15 May 2014 11:00 - 13:00
A varied selection of short talks exploring the meaning of death and how it is understood and experienced both at an individual level and societally.
Children and Grief, Sue Gill
An introduction to the work Cruse Bereavement Care is doing with bereaved children and young people in York and North Yorkshire. Every 30 minutes the parent of a child under 18 dies and all children need an appropriate response from their community (family, school etc).
Music at Funerals, John Francis Moss
‘Our music’ may be an expression of our lives, but what choices do people make when music needs to be an expression of our death? In a short paper, John Francis Moss explores some of the meanings behind the choice of music at funerals, and suggests how best to use music within the shape, structure and context of a largely spoken ritual.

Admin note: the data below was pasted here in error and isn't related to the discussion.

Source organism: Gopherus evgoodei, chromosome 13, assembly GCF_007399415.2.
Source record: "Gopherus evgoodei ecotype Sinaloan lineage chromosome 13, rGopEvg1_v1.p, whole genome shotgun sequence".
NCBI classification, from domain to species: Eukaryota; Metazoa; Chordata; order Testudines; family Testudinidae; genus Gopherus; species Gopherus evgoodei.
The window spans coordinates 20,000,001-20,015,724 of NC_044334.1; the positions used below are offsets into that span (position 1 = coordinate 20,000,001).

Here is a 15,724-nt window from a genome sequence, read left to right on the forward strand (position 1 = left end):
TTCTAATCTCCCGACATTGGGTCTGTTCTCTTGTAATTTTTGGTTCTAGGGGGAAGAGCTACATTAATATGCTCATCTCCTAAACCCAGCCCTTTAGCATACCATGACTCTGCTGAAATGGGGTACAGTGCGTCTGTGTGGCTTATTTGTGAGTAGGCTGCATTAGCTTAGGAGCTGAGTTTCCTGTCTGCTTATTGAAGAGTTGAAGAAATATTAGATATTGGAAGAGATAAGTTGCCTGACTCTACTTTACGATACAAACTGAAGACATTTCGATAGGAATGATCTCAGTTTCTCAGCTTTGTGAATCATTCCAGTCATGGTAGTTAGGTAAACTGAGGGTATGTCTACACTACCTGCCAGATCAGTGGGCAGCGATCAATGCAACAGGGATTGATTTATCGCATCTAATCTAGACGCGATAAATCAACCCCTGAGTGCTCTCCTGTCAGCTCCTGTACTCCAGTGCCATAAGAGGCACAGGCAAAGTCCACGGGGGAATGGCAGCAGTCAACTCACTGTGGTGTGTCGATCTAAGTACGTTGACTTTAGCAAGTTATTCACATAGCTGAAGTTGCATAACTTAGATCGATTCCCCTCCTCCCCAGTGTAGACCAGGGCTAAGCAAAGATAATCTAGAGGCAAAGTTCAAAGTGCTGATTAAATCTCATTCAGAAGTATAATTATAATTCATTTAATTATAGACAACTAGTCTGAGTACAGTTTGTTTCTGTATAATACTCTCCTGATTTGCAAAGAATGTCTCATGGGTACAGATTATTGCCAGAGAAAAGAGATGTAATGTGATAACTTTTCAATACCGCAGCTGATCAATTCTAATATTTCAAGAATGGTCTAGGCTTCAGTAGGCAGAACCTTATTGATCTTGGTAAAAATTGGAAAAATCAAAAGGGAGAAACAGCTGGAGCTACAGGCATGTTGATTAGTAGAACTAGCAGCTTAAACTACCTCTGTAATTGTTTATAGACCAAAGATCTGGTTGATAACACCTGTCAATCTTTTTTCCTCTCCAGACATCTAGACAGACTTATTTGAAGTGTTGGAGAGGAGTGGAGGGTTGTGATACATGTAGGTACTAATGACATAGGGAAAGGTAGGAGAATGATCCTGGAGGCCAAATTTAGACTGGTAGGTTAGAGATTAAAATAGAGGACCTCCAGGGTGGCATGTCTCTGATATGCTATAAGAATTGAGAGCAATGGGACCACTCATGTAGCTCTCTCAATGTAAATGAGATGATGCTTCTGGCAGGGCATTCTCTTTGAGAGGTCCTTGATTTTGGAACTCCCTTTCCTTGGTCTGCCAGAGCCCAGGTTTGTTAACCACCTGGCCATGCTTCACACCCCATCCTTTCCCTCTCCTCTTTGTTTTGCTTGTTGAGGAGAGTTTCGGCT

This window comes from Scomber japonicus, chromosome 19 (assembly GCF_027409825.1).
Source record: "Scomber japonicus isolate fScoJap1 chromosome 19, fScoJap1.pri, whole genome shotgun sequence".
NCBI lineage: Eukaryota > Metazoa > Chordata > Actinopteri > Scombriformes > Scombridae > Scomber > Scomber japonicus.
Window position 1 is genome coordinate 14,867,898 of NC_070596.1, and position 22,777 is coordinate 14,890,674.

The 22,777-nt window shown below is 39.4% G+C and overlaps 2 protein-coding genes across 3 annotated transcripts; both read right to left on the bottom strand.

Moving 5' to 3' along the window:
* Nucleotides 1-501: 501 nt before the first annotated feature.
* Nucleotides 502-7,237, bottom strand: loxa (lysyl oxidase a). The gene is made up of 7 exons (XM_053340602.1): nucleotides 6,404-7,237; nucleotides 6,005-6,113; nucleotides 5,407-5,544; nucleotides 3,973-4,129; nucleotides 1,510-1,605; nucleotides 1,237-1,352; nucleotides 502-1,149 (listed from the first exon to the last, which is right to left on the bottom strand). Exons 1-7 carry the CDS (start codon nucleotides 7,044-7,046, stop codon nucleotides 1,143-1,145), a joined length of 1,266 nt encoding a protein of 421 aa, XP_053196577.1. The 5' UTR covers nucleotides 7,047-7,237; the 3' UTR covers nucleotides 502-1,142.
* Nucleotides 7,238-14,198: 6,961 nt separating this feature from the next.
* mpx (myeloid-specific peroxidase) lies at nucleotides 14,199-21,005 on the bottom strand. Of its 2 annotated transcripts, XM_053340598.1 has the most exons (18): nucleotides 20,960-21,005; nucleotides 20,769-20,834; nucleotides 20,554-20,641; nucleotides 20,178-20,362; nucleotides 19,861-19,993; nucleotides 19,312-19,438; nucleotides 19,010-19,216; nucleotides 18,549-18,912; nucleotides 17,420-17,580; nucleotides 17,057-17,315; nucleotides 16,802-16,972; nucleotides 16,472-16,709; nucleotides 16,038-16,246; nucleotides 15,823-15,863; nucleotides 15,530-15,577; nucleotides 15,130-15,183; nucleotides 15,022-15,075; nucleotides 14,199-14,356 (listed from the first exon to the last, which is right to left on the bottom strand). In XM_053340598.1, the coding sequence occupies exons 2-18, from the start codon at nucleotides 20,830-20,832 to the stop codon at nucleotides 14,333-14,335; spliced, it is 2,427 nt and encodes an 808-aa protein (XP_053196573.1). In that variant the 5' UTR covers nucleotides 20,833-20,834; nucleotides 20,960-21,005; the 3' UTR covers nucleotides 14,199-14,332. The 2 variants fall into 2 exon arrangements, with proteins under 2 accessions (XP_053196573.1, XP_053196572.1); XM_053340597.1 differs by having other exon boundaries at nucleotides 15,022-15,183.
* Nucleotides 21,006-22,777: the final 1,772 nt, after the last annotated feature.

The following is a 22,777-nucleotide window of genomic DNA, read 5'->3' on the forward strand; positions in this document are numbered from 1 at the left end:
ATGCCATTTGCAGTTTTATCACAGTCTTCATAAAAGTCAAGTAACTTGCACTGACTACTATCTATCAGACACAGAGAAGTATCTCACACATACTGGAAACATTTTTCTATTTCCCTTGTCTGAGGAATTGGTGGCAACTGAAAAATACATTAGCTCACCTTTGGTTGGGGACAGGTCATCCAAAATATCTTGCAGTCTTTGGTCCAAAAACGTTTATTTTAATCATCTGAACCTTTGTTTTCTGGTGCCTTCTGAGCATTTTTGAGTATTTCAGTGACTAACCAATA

What is Death?, Stephen Holland
Defining death has become controversial because of developments in medical technology. As a result, whether certain people are alive or dead can be unclear. In this talk, a distinctive way of understanding death is presented and applied to one category of patients, namely, those in a permanent vegetative state.
Family experiences of grief and funerals when vegetative relatives die: Developing a HealthTalkOnline Resource, Jenny Kitzinger
When someone dies after having been maintained in a long-term coma, the experience of grief and of planning and experiencing a funeral can be very different. This talk draws on filmed interviews with family members talking about their experiences.
Death and Decision-Making, Sue Wilkinson
What are the obstacles people face in making decisions about their own future end-of life care? Based on her research with the charity Compassion in Dying, Sue will talk about the difficulties people face when they try to plan ahead – and how to overcome them.
Research Centre for the Social Sciences, University of York
Telephone: 01904 323041